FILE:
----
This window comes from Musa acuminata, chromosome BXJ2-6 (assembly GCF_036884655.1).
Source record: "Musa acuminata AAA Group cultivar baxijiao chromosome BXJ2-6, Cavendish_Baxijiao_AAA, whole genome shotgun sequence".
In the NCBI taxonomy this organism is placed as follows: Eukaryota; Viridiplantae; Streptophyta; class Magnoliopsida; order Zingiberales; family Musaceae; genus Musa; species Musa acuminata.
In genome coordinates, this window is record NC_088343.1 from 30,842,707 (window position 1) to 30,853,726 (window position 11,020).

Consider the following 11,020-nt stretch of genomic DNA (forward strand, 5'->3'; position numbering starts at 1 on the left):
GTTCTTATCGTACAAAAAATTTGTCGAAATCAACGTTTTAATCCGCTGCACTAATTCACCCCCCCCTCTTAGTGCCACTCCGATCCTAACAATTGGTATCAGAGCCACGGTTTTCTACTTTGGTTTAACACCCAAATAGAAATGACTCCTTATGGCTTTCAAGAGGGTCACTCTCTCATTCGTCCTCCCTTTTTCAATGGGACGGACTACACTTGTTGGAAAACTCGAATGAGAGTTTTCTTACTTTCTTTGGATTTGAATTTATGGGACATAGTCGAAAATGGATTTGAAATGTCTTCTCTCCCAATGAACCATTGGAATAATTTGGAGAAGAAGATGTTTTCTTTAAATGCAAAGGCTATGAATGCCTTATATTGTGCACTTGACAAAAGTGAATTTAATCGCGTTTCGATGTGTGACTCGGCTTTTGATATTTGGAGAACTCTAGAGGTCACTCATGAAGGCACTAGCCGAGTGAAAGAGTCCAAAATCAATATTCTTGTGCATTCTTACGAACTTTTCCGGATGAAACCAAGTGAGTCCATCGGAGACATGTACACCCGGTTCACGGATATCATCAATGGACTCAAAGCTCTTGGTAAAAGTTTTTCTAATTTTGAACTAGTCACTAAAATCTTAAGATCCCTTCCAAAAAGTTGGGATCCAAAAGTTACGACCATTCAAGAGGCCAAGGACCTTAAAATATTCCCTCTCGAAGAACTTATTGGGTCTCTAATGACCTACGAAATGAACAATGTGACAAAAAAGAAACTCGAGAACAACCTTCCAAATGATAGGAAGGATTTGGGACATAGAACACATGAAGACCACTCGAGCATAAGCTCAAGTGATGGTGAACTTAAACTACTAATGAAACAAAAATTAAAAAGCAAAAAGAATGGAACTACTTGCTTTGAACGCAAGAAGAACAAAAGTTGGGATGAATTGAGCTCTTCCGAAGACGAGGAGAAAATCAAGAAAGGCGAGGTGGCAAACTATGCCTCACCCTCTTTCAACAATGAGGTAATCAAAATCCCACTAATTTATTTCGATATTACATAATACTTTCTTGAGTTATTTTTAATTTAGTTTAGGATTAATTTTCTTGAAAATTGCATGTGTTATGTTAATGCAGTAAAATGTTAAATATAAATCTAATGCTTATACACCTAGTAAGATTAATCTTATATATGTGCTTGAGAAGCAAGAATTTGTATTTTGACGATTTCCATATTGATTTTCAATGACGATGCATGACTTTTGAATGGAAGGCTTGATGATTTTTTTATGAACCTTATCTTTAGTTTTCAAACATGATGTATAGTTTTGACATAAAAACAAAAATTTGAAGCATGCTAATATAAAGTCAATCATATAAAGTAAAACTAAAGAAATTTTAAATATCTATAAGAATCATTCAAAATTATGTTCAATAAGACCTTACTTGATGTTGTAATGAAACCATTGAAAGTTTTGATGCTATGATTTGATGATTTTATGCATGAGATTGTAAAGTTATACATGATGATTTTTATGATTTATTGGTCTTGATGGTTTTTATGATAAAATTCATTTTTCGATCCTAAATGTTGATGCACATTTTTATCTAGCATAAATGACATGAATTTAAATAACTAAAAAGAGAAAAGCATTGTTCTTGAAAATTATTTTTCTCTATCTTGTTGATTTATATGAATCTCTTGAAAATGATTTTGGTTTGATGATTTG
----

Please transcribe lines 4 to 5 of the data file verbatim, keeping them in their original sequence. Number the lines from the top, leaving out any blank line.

In genome coordinates, this window is record NC_088343.1 from 30,842,707 (window position 1) to 30,853,726 (window position 11,020).

Consider the following 11,020-nt stretch of genomic DNA (forward strand, 5'->3'; position numbering starts at 1 on the left):